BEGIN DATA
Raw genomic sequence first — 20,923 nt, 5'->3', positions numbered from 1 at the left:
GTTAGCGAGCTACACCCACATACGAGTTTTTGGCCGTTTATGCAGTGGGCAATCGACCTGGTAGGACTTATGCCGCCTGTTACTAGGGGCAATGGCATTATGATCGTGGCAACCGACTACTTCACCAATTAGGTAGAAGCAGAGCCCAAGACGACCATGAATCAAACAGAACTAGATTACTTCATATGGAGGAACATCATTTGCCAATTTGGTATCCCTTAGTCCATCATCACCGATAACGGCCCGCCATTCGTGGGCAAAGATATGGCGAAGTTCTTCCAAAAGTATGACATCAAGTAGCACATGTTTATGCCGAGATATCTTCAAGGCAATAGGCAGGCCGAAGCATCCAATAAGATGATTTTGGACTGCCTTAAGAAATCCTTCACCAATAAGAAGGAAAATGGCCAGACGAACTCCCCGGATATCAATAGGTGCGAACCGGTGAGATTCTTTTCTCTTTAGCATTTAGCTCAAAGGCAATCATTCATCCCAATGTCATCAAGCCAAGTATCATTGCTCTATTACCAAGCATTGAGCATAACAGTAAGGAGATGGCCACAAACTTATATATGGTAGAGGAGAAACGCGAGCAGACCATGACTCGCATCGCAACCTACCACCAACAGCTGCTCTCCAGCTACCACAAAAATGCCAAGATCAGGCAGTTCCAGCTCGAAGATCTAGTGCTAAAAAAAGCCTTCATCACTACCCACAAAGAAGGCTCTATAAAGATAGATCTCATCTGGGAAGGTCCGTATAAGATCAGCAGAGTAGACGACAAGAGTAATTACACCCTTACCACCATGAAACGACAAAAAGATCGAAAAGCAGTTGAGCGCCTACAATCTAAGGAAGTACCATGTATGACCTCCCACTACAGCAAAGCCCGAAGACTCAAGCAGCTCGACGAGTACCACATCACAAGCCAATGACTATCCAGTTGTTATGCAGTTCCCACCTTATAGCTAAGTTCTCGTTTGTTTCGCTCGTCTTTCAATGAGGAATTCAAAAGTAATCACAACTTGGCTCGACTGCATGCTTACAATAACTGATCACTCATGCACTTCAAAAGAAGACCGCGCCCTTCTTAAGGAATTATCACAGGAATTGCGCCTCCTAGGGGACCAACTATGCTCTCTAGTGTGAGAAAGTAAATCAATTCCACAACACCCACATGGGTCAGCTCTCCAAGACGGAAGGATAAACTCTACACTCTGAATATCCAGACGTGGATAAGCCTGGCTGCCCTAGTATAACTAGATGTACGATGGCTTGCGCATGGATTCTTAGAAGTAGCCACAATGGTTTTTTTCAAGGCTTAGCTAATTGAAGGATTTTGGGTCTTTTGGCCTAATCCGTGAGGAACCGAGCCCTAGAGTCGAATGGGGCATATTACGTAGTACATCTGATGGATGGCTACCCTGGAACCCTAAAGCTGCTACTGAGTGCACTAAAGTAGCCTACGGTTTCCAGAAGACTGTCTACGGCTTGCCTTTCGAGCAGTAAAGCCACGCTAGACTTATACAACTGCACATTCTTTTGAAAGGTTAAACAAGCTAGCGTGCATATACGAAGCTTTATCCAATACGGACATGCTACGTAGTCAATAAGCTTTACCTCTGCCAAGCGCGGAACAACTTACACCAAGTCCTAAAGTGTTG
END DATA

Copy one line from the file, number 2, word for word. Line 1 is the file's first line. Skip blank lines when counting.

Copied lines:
GTTAGCGAGCTACACCCACATACGAGTTTTTGGCCGTTTATGCAGTGGGCAATCGACCTGGTAGGACTTATGCCGCCTGTTACTAGGGGCAATGGCATTATGATCGTGGCAACCGACTACTTCACCAATTAGGTAGAAGCAGAGCCCAAGACGACCATGAATCAAACAGAACTAGATTACTTCATATGGAGGAACATCATTTGCCAATTTGGTATCCCTTAGTCCATCATCACCGATAACGGCCCGCCATTCGTGGGCAAAGATATGGCGAAGTTCTTCCAAAAGTATGACATCAAGTAGCACATGTTTATGCCGAGATATCTTCAAGGCAATAGGCAGGCCGAAGCATCCAATAAGATGATTTTGGACTGCCTTAAGAAATCCTTCACCAATAAGAAGGAAAATGGCCAGACGAACTCCCCGGATATCAATAGGTGCGAACCGGTGAGATTCTTTTCTCTTTAGCATTTAGCTCAAAGGCAATCATTCATCCCAATGTCATCAAGCCAAGTATCATTGCTCTATTACCAAGCATTGAGCATAACAGTAAGGAGATGGCCACAAACTTATATATGGTAGAGGAGAAACGCGAGCAGACCATGACTCGCATCGCAACCTACCACCAACAGCTGCTCTCCAGCTACCACAAAAATGCCAAGATCAGGCAGTTCCAGCTCGAAGATCTAGTGCTAAAAAAAGCCTTCATCACTACCCACAAAGAAGGCTCTATAAAGATAGATCTCATCTGGGAAGGTCCGTATAAGATCAGCAGAGTAGACGACAAGAGTAATTACACCCTTACCACCATGAAACGACAAAAAGATCGAAAAGCAGTTGAGCGCCTACAATCTAAGGAAGTACCATGTATGACCTCCCACTACAGCAAAGCCCGAAGACTCAAGCAGCTCGACGAGTACCACATCACAAGCCAATGACTATCCAGTTGTTATGCAGTTCCCACCTTATAGCTAAGTTCTCGTTTGTTTCGCTCGTCTTTCAATGAGGAATTCAAAAGTAATCACAACTTGGCTCGACTGCATGCTTACAATAACTGATCACTCATGCACTTCAAAAGAAGACCGCGCCCTTCTTAAGGAATTATCACAGGAATTGCGCCTCCTAGGGGACCAACTATGCTCTCTAGTGTGAGAAAGTAAATCAATTCCACAACACCCACATGGGTCAGCTCTCCAAGACGGAAGGATAAACTCTACACTCTGAATATCCAGACGTGGATAAGCCTGGCTGCCCTAGTATAACTAGATGTACGATGGCTTGCGCATGGATTCTTAGAAGTAGCCACAATGGTTTTTTTCAAGGCTTAGCTAATTGAAGGATTTTGGGTCTTTTGGCCTAATCCGTGAGGAACCGAGCCCTAGAGTCGAATGGGGCATATTACGTAGTACATCTGATGGATGGCTACCCTGGAACCCTAAAGCTGCTACTGAGTGCACTAAAGTAGCCTACGGTTTCCAGAAGACTGTCTACGGCTTGCCTTTCGAGCAGTAAAGCCACGCTAGACTTATACAACTGCACATTCTTTTGAAAGGTTAAACAAGCTAGCGTGCATATACGAAGCTTTATCCAATACGGACATGCTACGTAGTCAATAAGCTTTACCTCTGCCAAGCGCGGAACAACTTACACCAAGTCCTAAAGTGTTG